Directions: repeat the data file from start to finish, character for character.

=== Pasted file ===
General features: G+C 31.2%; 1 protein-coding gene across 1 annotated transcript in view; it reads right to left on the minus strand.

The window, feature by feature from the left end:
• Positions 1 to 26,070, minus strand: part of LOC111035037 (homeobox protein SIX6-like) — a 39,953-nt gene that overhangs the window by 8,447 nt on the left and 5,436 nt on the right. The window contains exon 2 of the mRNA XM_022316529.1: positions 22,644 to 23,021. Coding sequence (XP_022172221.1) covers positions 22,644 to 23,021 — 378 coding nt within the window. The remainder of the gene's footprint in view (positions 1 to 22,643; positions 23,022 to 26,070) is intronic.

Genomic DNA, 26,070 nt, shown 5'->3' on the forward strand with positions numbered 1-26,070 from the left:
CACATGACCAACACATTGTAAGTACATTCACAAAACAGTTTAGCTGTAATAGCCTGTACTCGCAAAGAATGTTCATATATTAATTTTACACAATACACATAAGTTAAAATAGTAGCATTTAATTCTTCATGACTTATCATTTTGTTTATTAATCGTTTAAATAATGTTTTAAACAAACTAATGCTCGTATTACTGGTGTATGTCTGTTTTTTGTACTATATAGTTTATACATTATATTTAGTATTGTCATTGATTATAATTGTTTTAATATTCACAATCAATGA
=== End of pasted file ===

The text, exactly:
General features: G+C 31.2%; 1 protein-coding gene across 1 annotated transcript in view; it reads right to left on the minus strand.

The window, feature by feature from the left end:
• Positions 1 to 26,070, minus strand: part of LOC111035037 (homeobox protein SIX6-like) — a 39,953-nt gene that overhangs the window by 8,447 nt on the left and 5,436 nt on the right. The window contains exon 2 of the mRNA XM_022316529.1: positions 22,644 to 23,021. Coding sequence (XP_022172221.1) covers positions 22,644 to 23,021 — 378 coding nt within the window. The remainder of the gene's footprint in view (positions 1 to 22,643; positions 23,022 to 26,070) is intronic.

Genomic DNA, 26,070 nt, shown 5'->3' on the forward strand with positions numbered 1-26,070 from the left:
CACATGACCAACACATTGTAAGTACATTCACAAAACAGTTTAGCTGTAATAGCCTGTACTCGCAAAGAATGTTCATATATTAATTTTACACAATACACATAAGTTAAAATAGTAGCATTTAATTCTTCATGACTTATCATTTTGTTTATTAATCGTTTAAATAATGTTTTAAACAAACTAATGCTCGTATTACTGGTGTATGTCTGTTTTTTGTACTATATAGTTTATACATTATATTTAGTATTGTCATTGATTATAATTGTTTTAATATTCACAATCAATGA